These results were generally stable. Only when the most unfavourable estimate for the risk of invasive fungal infection with posaconazole was used, did the incremental cost per LY gained rise to $48,600.
There was a 73% probability of posaconazole being dominant and a 96% probability of it being cost-effective, at a threshold of $50,000 per LY gained.
The authors concluded that posaconazole was very likely to be not only cost-effective, compared with either fluconazole or itraconazole, but also cost-saving, from the perspective of the US payer.
The authors stated that fluconazole and itraconazole were the standard antifungal agents for the prevention of invasive fungal infections in the patient population studied. Market shares were used to consider fluconazole and itraconazole, in the US setting. Posaconazole was the new broad-spectrum antifungal agent, and was recommended by the National Comprehensive Cancer Network (NCCN).
The approach used to identify the data sources aimed to include the most appropriate data that were already known to the authors. A systematic search for data is generally considered to be more appropriate, but the sources appear to have been valid, although they were not fully described. The treatment effect was from a multinational head-to-head clinical trial, which should have had a high internal validity. The remaining epidemiological inputs were from country-specific databases, which included a large number of patients, who were representative of those requiring antifungal therapy. The authors did not investigate any issues around the use of data from different sources, which might not be homogeneous, but they did investigate the uncertainty in these clinical inputs in the sensitivity analysis. The benefit measures were appropriately selected and might be interesting to different stakeholders. LYs are also comparable with the benefits of other health care interventions.
The economic analysis included those costs relevant to the perspective adopted. A list of cost items was not provided and the in-patient costs were presented as a total category. The data sources were reported and reflected the US health care system. Other details, such as the price year and the use of discounting, were reported. The cost estimates were varied in the sensitivity analysis.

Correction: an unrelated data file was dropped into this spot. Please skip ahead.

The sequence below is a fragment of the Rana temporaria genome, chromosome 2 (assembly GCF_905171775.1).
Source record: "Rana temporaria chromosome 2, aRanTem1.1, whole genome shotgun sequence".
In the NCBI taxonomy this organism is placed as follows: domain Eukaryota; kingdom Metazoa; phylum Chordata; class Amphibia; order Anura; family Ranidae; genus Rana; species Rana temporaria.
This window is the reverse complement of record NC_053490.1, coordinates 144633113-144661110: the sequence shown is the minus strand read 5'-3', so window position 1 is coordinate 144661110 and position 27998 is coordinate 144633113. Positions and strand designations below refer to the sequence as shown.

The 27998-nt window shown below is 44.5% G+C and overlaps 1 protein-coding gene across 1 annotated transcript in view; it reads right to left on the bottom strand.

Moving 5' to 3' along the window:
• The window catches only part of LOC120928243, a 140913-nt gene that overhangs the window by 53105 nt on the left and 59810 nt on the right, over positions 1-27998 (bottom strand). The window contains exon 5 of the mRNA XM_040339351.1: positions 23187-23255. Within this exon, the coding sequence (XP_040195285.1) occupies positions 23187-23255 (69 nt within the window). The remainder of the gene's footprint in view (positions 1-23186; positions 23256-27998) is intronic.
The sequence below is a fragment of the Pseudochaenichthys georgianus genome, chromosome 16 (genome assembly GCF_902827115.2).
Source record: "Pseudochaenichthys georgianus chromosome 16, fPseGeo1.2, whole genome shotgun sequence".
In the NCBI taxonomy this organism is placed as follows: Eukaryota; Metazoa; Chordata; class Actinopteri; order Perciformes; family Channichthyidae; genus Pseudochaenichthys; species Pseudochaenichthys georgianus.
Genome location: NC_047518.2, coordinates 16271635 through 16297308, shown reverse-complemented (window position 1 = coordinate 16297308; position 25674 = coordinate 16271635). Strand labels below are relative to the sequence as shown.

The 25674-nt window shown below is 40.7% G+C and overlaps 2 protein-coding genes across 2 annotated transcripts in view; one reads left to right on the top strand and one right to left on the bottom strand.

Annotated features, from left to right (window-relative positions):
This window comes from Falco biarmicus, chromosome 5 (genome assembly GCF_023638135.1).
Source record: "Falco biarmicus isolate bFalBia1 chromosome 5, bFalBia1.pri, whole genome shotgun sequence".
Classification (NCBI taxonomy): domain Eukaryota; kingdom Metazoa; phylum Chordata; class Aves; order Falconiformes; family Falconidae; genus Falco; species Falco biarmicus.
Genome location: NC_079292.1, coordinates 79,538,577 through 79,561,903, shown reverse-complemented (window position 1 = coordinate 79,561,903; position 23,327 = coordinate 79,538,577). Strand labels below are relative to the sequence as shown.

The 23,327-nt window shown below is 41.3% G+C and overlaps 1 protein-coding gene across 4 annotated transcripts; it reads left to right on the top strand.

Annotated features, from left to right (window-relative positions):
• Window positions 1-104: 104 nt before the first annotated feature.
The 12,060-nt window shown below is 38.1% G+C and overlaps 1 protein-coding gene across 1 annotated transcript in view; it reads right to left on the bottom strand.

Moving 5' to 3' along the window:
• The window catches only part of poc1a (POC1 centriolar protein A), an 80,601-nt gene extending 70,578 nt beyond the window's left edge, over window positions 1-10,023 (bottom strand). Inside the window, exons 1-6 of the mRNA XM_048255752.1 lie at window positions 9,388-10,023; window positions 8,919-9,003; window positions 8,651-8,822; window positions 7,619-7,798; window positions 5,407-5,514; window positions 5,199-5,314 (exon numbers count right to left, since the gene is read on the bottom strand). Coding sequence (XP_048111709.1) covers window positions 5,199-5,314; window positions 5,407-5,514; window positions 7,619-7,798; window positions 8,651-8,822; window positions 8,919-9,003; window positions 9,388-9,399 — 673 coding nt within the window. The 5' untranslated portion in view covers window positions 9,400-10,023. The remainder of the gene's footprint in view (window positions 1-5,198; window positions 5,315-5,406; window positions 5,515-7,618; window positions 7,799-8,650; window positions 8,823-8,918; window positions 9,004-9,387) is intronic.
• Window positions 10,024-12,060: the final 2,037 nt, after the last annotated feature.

Analysis and results:
The outcomes of the model were clearly reported and an incremental approach was used to synthesise the expected costs and benefits of the two strategies. The issue of uncertainty was satisfactorily investigated, using various approaches, and the methods and results were clearly reported and discussed. The key details of the model were reported and the two time horizons were appropriate. Some potential limitations were noted by the authors, such as the comparison with itraconazole or fluconazole pooled together and not analysed separately. Another limitation was the use of a single source for the treatment efficacy.
The study appears to have been satisfactorily carried out and was well reported, enhancing the validity of the authors’ conclusions.
Supported by Schering-Plough Corp, Kenilworth, NJ, USA.
O'Sullivan AK, Pandya A, Papadopoulos G, Thompson D, Langston A, Perfect J, Weinstein MC. Cost-effectiveness of posaconazole versus fluconazole or itraconazole in the prevention of invasive fungal infections among neutropenic patients in the United States. Value in Health 2009; 12(5): 666-673
Other publications of related interest
Cornely OA, Maertens J, Winston DJ, et al. Posaconazole vs fluconazole or itraconazole prophylaxis in patients with neutropenia. New England Journal of Medicine 2007; 356: 348-359.
Subject indexing assigned by NLM
Antifungal Agents /economics /therapeutic use; Cost Savings /economics; Cost-Benefit Analysis; Decision Support Techniques; Drug Costs; Female; Fluconazole /economics /therapeutic use; Humans; Itraconazole /economics /therapeutic use; Life Tables; Male; Middle Aged; Models, Econometric; Mycoses /economics /etiology /prevention & Neutropenia /complications /economics; United States; control
Date bibliographic record published
Date abstract record published